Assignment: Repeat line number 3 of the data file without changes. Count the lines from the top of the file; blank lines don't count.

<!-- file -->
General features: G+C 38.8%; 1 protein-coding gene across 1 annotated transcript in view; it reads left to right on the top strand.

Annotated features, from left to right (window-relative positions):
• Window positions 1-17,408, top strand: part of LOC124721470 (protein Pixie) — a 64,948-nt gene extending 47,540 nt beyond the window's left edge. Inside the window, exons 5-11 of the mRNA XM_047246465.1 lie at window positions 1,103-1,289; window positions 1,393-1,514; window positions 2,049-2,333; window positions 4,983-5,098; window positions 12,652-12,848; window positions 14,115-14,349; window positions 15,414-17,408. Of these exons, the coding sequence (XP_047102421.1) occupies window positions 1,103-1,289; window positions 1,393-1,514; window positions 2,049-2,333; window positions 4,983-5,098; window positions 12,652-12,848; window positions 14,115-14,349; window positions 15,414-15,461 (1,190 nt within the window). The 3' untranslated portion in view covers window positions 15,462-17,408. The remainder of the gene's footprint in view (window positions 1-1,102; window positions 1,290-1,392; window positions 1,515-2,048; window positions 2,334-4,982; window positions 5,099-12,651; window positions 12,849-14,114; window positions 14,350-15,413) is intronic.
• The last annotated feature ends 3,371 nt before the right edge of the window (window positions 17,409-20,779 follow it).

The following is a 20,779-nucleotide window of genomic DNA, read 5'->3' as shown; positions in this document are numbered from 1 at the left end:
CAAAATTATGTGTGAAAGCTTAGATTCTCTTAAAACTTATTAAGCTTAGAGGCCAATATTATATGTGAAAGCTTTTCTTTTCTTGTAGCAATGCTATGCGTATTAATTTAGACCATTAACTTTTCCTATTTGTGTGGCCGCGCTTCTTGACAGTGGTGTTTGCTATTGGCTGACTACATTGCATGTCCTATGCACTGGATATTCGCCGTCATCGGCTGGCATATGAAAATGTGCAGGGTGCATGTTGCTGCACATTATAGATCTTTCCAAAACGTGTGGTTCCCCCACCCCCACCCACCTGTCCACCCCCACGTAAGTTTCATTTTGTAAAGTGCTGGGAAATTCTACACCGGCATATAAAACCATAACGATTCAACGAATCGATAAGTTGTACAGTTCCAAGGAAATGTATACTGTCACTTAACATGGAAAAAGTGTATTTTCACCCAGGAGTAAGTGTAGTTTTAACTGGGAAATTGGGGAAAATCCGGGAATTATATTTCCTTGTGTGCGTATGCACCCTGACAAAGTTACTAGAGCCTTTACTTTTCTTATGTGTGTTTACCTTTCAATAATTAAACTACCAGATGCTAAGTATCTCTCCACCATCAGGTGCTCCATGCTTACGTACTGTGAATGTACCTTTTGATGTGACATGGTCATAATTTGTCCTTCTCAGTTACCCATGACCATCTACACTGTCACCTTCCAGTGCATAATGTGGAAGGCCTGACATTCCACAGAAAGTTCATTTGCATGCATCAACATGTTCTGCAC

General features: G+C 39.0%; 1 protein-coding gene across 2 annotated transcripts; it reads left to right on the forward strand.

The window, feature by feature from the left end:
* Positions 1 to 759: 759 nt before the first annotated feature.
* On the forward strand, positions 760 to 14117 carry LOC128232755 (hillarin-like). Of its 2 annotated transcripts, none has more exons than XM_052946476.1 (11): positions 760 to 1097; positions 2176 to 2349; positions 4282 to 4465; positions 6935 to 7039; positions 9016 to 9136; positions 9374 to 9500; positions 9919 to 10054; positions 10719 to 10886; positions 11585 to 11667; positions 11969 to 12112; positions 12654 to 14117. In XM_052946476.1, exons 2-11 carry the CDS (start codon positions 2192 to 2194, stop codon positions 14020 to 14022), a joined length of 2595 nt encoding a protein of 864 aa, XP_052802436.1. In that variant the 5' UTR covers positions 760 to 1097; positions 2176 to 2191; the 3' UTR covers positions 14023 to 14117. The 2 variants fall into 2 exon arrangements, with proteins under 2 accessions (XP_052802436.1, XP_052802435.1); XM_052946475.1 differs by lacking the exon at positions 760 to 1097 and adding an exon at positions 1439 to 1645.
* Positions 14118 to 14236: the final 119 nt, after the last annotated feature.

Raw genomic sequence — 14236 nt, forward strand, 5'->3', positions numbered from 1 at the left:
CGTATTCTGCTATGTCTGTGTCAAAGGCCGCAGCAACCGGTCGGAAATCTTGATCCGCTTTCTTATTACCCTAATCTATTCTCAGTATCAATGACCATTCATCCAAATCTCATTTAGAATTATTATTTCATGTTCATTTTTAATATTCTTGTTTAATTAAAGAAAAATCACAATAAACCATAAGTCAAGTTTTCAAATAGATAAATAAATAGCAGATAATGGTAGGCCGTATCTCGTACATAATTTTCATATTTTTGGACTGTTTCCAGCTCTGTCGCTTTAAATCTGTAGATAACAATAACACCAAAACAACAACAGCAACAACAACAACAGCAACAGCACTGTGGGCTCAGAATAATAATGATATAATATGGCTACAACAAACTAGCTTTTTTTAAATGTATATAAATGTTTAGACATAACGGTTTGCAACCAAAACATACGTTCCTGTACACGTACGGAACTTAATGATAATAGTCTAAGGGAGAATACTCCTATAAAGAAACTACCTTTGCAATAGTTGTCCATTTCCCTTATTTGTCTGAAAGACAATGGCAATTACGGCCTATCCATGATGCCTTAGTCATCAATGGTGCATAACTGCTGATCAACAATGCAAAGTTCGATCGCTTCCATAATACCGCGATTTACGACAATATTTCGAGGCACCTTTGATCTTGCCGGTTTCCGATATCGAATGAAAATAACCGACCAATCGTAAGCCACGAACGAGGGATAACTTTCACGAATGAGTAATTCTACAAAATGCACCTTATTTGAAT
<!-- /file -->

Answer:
• Window positions 1-17,408, top strand: part of LOC124721470 (protein Pixie) — a 64,948-nt gene extending 47,540 nt beyond the window's left edge. Inside the window, exons 5-11 of the mRNA XM_047246465.1 lie at window positions 1,103-1,289; window positions 1,393-1,514; window positions 2,049-2,333; window positions 4,983-5,098; window positions 12,652-12,848; window positions 14,115-14,349; window positions 15,414-17,408. Of these exons, the coding sequence (XP_047102421.1) occupies window positions 1,103-1,289; window positions 1,393-1,514; window positions 2,049-2,333; window positions 4,983-5,098; window positions 12,652-12,848; window positions 14,115-14,349; window positions 15,414-15,461 (1,190 nt within the window). The 3' untranslated portion in view covers window positions 15,462-17,408. The remainder of the gene's footprint in view (window positions 1-1,102; window positions 1,290-1,392; window positions 1,515-2,048; window positions 2,334-4,982; window positions 5,099-12,651; window positions 12,849-14,114; window positions 14,350-15,413) is intronic.